So the cemetery staff definitely mowed the grounds. Then the wind promptly blew the grass clippings all over the grave marker. After we applied some TLC though, the grave marker looked like this:


See what a difference some good old-fashioned cleaning can do? So while I agree most perpetual care cemeteries are beautifully maintained, I tell my customers that if they look closely, they’ll get a different view. I suppose some care is better than none. I just think a gravetender’s care is better than most.

Why Tending Graves Is Important

Picture of elmwood cemetery entrance

Entrance to Elmwood Cemetery

This story reported in a Memphis paper called The Commercial Appeal is inspiring and it makes me proud to be a gravetender.

The story reports:

“Last week, a flat, four-sided headstone was all that marked the graves of the “Memphis Martyrs,” a quartet of Episcopalian Sisters known for their uncompromising care of yellow fever victims during the height of an epidemic here in the mid-1870s. 

Elmwood Cemetery volunteer Mark Henderson unearthed a cross-shaped pattern of white limestone slabs 51/2  feet long last week while tending to the grounds. They surround Sisters Constance, Thecla, Ruth and Frances, who were buried head-to-head  after succumbing to the disease only weeks apart in 1878.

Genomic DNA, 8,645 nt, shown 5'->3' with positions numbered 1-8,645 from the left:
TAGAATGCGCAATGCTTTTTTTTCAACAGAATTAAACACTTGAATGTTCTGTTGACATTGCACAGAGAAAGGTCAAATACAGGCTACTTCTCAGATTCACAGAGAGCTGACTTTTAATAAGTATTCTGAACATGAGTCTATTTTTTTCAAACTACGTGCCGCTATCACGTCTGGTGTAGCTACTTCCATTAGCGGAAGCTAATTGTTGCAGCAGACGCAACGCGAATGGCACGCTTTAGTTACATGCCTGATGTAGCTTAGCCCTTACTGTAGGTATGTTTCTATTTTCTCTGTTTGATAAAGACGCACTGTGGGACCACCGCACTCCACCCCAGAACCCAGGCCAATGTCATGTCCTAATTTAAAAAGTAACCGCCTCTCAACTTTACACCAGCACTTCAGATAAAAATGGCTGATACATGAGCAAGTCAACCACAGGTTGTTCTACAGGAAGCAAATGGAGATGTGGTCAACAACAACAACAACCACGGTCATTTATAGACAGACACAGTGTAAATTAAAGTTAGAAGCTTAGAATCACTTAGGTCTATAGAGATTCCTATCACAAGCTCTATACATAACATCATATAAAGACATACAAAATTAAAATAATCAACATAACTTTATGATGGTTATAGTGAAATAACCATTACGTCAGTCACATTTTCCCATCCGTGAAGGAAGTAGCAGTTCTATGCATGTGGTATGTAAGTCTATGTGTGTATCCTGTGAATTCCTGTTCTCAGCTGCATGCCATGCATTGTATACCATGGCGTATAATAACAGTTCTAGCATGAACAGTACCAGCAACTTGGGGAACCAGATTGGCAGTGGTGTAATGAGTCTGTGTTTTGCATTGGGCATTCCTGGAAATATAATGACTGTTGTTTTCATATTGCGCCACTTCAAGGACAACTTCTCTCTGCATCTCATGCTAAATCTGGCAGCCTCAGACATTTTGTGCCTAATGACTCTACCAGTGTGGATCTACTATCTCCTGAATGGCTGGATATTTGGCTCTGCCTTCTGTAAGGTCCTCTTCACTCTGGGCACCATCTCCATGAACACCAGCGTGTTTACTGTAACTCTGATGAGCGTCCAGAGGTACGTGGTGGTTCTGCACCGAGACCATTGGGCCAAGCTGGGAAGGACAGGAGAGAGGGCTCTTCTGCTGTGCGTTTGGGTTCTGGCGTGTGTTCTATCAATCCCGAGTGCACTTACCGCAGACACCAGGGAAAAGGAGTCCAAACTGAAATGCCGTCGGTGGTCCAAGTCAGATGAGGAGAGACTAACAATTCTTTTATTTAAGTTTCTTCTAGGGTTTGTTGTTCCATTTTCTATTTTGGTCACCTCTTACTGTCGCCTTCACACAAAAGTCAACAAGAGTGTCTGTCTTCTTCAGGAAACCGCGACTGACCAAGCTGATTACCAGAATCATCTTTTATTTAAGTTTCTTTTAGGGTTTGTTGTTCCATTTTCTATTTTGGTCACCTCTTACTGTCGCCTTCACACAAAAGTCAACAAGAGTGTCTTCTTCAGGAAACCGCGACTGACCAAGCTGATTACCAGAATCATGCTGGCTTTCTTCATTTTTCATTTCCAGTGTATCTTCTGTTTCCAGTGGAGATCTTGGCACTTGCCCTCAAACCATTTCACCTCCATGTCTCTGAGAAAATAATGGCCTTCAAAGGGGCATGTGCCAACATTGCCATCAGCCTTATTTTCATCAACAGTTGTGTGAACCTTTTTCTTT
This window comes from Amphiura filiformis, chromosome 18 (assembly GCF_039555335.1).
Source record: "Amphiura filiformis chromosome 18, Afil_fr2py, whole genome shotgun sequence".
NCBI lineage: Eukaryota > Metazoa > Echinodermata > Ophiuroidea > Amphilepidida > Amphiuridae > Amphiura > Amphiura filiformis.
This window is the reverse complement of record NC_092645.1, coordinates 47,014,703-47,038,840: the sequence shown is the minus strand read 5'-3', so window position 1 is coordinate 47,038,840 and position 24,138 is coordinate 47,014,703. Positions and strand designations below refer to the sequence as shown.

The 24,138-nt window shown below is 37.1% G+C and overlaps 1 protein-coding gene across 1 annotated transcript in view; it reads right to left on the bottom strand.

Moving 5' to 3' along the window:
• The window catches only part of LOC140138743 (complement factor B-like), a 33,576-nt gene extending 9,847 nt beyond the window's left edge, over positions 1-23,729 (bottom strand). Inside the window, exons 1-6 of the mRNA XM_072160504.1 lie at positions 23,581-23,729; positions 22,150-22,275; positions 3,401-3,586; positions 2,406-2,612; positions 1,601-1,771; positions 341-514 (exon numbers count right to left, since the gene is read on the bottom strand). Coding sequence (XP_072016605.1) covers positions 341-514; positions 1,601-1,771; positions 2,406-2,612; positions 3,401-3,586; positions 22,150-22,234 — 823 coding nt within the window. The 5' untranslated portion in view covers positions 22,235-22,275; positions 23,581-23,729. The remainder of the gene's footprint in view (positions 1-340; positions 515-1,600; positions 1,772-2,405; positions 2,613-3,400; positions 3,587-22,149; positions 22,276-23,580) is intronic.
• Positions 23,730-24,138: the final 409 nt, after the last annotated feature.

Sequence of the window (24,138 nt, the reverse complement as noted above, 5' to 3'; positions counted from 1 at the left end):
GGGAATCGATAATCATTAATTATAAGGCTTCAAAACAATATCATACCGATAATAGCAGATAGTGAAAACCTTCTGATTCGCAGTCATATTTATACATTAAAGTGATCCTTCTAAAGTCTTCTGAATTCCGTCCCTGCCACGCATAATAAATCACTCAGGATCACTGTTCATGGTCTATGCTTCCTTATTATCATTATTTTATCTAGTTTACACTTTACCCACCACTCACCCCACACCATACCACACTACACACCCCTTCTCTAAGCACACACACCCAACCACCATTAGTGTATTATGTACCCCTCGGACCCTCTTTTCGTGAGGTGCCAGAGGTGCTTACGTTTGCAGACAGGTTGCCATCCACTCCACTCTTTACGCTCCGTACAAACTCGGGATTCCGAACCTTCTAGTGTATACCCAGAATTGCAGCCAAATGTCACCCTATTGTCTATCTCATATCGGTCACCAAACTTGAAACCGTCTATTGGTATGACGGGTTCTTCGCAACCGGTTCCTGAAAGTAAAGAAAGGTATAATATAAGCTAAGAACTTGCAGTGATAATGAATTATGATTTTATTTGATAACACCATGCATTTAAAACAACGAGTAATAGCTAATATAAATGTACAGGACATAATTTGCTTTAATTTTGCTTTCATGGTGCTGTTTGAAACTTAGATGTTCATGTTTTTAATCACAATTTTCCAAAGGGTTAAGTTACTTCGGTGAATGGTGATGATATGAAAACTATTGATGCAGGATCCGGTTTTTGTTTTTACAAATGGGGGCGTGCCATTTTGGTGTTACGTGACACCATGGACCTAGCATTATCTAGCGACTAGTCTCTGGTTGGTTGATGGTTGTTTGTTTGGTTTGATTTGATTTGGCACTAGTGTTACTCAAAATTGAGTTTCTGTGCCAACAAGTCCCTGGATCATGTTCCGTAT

Henderson, a Memphis police officer and parishioner at St. Mary’s Episcopal Church, said the limestone around the sisters’ graves had sunk 8 inches over more than 100 years. He dug for two days and reassembled on the third.

“I had to figure it out like a puzzle,” said Henderson, 49. “But it all seems to fit.”

Henderson, a bagpipe player  who frequently serenades Elmwood visitors, took courses in grave tending in Knoxville and has started his own grave-care services company. He cleaned and repaired the limestone and placed black mulch underneath to make the cross pop.